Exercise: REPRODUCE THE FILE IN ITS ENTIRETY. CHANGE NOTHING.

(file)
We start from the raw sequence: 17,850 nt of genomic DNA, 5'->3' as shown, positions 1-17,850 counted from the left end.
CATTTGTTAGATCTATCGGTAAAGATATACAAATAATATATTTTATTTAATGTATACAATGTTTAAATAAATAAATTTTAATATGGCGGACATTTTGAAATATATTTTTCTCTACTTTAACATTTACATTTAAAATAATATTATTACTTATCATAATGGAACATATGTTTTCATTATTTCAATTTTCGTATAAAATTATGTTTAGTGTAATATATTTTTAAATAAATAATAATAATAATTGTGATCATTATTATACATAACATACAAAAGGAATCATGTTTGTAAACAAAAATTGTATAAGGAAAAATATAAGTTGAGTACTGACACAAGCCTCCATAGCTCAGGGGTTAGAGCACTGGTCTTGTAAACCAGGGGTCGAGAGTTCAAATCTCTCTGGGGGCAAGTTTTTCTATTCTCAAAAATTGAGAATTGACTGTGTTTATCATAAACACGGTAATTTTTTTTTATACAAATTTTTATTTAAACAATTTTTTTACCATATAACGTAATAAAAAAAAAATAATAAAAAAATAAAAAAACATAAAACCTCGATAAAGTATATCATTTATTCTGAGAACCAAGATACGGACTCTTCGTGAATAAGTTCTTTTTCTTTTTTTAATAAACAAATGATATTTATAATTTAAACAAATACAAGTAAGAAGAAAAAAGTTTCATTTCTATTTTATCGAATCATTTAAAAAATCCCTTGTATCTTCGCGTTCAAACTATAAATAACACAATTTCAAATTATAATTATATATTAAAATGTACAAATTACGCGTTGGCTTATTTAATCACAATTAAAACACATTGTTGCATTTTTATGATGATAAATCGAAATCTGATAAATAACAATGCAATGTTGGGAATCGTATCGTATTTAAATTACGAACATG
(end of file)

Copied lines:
We start from the raw sequence: 17,850 nt of genomic DNA, 5'->3' as shown, positions 1-17,850 counted from the left end.
CATTTGTTAGATCTATCGGTAAAGATATACAAATAATATATTTTATTTAATGTATACAATGTTTAAATAAATAAATTTTAATATGGCGGACATTTTGAAATATATTTTTCTCTACTTTAACATTTACATTTAAAATAATATTATTACTTATCATAATGGAACATATGTTTTCATTATTTCAATTTTCGTATAAAATTATGTTTAGTGTAATATATTTTTAAATAAATAATAATAATAATTGTGATCATTATTATACATAACATACAAAAGGAATCATGTTTGTAAACAAAAATTGTATAAGGAAAAATATAAGTTGAGTACTGACACAAGCCTCCATAGCTCAGGGGTTAGAGCACTGGTCTTGTAAACCAGGGGTCGAGAGTTCAAATCTCTCTGGGGGCAAGTTTTTCTATTCTCAAAAATTGAGAATTGACTGTGTTTATCATAAACACGGTAATTTTTTTTTATACAAATTTTTATTTAAACAATTTTTTTACCATATAACGTAATAAAAAAAAAATAATAAAAAAATAAAAAAACATAAAACCTCGATAAAGTATATCATTTATTCTGAGAACCAAGATACGGACTCTTCGTGAATAAGTTCTTTTTCTTTTTTTAATAAACAAATGATATTTATAATTTAAACAAATACAAGTAAGAAGAAAAAAGTTTCATTTCTATTTTATCGAATCATTTAAAAAATCCCTTGTATCTTCGCGTTCAAACTATAAATAACACAATTTCAAATTATAATTATATATTAAAATGTACAAATTACGCGTTGGCTTATTTAATCACAATTAAAACACATTGTTGCATTTTTATGATGATAAATCGAAATCTGATAAATAACAATGCAATGTTGGGAATCGTATCGTATTTAAATTACGAACATG